Twined the cord from plant fibers.
A vine twining a tree.
The branches of one tree twined with those of another.
A stream twining through the forest.
Morning glories twining about stakes.
A twine of leaves.
A wreath twining his brow.
1965 Pickett, Wilson, Don't Fight It (blues song), BMI Music.
Origin of twine
- Middle English twinen from twin twine from Old English twīn double thread dwo- in Indo-European roots
From American Heritage Dictionary of the English Language, 5th Edition
- From Middle English twine, twyne, twin, from Old English twÄ«n (“double thread, twist, twine, linen-thread, linen"), from Proto-Germanic *twiznaz (“thread, twine"), from Proto-Indo-European *dwisnós (“double"), from *dwóh₁ (“two"). Cognate with Dutch twijn (“twine"), Dutch tweern (“thread, twine"), German Zwirn (“thread"), Icelandic tvinni (“a double-thread"). More at twire.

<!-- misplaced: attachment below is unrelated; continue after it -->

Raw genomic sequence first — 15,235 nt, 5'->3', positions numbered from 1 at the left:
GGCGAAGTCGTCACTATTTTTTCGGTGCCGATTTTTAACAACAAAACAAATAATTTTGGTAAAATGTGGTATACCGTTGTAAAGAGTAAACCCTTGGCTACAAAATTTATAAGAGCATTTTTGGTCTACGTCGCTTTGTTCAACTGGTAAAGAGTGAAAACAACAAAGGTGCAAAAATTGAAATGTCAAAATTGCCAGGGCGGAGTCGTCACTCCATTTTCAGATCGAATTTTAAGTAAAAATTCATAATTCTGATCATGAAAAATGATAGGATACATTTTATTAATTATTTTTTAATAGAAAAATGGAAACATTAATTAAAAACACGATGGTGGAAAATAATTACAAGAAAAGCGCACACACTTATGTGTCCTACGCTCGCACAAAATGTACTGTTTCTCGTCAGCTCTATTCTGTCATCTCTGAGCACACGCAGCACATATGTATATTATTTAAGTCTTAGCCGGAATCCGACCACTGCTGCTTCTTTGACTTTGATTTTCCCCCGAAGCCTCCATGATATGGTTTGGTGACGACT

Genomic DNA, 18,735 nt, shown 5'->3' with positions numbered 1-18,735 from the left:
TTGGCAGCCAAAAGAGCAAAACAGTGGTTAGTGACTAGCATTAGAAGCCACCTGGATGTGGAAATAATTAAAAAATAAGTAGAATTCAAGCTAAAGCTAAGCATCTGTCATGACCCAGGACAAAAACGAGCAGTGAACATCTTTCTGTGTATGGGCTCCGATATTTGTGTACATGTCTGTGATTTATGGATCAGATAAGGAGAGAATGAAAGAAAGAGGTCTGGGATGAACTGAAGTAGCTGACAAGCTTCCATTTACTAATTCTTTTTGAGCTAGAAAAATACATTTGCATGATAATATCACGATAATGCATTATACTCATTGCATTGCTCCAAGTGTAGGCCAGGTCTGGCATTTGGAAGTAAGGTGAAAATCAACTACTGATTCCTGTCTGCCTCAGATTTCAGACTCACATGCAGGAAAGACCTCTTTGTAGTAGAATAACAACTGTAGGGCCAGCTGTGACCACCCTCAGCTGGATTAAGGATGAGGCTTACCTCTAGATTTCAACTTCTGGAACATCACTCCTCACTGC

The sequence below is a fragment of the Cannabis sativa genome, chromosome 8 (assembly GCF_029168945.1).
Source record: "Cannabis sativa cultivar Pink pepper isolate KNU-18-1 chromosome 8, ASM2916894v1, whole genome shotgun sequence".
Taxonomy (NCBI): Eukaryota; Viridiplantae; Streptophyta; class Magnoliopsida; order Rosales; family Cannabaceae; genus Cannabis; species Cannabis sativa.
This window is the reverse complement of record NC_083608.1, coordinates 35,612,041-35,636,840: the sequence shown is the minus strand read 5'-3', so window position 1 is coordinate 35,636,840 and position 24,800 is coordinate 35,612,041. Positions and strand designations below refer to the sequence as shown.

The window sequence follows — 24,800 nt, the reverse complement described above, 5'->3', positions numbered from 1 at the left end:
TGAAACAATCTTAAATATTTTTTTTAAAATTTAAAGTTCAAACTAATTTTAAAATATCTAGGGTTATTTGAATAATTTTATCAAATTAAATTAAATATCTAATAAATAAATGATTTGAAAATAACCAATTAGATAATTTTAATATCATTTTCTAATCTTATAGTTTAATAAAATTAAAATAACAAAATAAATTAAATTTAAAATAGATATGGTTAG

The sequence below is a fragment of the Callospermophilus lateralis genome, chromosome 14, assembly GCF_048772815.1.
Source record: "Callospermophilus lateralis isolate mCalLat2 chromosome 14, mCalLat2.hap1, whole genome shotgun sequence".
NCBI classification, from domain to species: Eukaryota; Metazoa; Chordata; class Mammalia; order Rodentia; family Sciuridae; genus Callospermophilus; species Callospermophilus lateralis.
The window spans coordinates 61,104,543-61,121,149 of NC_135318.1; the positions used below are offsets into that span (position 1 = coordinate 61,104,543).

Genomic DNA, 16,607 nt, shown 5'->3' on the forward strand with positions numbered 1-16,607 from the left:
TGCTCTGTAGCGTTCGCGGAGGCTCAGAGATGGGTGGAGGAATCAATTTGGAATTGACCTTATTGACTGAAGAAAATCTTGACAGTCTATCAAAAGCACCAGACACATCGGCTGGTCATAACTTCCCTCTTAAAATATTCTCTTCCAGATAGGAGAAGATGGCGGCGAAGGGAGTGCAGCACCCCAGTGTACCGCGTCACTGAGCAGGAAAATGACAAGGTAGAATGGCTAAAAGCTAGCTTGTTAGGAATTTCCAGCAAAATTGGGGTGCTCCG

- From Middle English twinen, twynen, from Old English *twÄ«nian (“to twine, thread"), from Proto-Germanic *twiznōnÄ… (“to thread"), from Proto-Indo-European *dwisnós (“double"), from *dwóh₁ (“two"). Cognate with Dutch twijnen (“to twine, contort, throw"), Danish tvinde (“to twist"), Swedish tvinna (“to twist, twine, throw"), Icelandic tvinna (“to merge, twine").